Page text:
Last week, I spent a few hours in a palliative care unit.
As medical students, we’re fixated on the living. What drug can cure that symptom. How surgery can remove the cancer. Where we can find a bed so that the patient with diabetes can have her complications managed.
Rationally, we know that everyone dies. We dissect cadavers in our anatomy classes. We read about fatal diseases in our textbooks and see pictures of brain tumours and mangled hearts cut open.
But still, we believe we can save everyone.
A heartfelt reflection from a medical student on the process of palliation and what it means to deliver care in its purest sense.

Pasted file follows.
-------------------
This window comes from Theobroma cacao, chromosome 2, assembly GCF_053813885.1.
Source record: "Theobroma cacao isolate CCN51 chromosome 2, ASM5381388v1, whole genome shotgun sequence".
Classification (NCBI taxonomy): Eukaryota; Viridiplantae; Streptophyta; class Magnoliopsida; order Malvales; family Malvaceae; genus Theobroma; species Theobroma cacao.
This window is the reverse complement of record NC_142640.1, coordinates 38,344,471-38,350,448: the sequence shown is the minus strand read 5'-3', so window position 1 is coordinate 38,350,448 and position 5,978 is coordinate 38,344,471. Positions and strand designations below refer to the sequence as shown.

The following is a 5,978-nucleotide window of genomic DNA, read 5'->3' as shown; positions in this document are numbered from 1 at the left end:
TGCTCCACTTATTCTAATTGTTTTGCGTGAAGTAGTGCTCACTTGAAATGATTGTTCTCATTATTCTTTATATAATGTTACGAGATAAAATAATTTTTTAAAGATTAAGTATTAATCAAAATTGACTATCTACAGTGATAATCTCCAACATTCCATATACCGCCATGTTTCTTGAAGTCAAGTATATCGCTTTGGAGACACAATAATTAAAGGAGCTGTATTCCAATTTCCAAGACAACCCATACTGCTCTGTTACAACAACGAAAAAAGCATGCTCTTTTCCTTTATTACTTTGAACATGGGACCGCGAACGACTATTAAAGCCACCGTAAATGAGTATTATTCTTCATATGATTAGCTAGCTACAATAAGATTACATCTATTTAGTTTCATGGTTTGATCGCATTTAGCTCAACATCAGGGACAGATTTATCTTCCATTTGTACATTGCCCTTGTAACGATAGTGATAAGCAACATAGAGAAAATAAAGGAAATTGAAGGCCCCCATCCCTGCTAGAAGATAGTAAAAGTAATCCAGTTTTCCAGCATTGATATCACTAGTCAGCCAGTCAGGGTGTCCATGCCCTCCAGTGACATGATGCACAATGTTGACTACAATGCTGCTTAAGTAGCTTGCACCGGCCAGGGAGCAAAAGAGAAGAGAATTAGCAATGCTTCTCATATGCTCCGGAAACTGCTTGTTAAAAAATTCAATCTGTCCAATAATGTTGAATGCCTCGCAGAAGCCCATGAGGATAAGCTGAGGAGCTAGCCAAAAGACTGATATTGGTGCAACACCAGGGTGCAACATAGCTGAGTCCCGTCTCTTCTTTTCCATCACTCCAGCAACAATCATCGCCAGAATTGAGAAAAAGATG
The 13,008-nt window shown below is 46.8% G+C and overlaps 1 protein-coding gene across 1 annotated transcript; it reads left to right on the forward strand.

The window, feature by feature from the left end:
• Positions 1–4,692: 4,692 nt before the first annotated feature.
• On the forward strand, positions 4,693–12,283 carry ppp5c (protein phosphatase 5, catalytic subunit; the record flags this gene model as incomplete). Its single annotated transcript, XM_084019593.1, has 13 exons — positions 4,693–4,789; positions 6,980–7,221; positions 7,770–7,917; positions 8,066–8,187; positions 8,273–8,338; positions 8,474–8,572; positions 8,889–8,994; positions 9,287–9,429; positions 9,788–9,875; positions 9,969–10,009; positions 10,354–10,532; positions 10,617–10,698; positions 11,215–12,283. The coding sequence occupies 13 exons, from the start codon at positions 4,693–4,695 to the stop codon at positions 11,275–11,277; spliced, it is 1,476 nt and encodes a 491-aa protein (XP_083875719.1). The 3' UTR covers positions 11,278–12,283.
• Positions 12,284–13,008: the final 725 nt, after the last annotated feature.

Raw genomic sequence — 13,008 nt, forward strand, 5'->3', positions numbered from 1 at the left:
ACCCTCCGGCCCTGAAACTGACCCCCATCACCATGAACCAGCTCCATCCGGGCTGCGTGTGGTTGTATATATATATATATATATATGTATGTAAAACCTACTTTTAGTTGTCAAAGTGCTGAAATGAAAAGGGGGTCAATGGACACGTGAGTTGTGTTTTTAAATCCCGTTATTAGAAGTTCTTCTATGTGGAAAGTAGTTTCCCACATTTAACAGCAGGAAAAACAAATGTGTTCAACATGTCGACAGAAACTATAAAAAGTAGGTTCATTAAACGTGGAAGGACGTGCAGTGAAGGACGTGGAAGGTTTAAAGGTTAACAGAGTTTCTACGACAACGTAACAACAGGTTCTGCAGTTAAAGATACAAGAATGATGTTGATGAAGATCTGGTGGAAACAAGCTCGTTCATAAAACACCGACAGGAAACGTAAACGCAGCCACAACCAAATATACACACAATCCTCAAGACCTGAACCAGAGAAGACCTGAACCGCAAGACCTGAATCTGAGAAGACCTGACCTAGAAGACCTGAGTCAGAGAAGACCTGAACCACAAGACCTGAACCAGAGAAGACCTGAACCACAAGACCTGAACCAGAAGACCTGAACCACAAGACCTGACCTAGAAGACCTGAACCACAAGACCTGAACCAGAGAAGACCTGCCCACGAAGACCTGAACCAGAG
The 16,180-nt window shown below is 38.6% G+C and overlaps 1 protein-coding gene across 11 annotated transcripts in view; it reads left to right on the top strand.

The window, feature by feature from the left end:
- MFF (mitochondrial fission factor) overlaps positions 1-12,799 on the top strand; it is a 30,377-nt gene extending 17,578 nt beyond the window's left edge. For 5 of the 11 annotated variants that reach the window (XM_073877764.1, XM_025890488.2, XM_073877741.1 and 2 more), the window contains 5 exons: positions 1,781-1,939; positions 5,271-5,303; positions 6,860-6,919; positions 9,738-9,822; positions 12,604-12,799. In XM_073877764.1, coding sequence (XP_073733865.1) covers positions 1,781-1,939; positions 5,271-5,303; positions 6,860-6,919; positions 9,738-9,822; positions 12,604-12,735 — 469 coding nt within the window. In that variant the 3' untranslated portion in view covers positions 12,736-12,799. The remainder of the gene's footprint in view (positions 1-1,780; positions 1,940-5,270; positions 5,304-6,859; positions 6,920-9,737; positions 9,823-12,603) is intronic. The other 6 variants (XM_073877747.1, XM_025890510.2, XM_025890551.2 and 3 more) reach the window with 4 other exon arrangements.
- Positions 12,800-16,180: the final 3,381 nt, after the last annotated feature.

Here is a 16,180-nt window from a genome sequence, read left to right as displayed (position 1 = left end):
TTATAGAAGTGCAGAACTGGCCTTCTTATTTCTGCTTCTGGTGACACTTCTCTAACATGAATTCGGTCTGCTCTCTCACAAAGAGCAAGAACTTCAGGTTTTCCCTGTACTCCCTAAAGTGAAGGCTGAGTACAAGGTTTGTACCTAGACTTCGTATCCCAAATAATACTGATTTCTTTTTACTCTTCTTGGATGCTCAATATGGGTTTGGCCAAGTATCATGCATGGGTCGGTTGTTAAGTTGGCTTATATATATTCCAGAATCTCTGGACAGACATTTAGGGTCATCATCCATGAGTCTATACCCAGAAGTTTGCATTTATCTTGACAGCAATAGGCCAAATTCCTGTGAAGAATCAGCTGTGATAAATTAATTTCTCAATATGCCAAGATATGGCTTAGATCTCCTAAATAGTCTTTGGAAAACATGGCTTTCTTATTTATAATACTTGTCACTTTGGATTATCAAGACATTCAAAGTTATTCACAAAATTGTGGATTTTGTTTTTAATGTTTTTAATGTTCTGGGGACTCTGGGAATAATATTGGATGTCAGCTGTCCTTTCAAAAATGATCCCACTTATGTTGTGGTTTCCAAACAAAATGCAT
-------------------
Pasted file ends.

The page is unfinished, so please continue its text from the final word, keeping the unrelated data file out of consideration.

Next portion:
There comes a day for each and every one of us to have to come to terms with death. In this profession, it is always the looming destination of those we interact with, the final stop. With every effort we make, we buy more time for patients, their lives, and the lives of those whom they have touched. However, the truth is that despite even our best efforts, sometimes life cannot be extended, or it is decided to not be the best course. Ultimately what matters as much or more than the measured outcome of life extension, is the quality of life, life completion, and dying with dignity.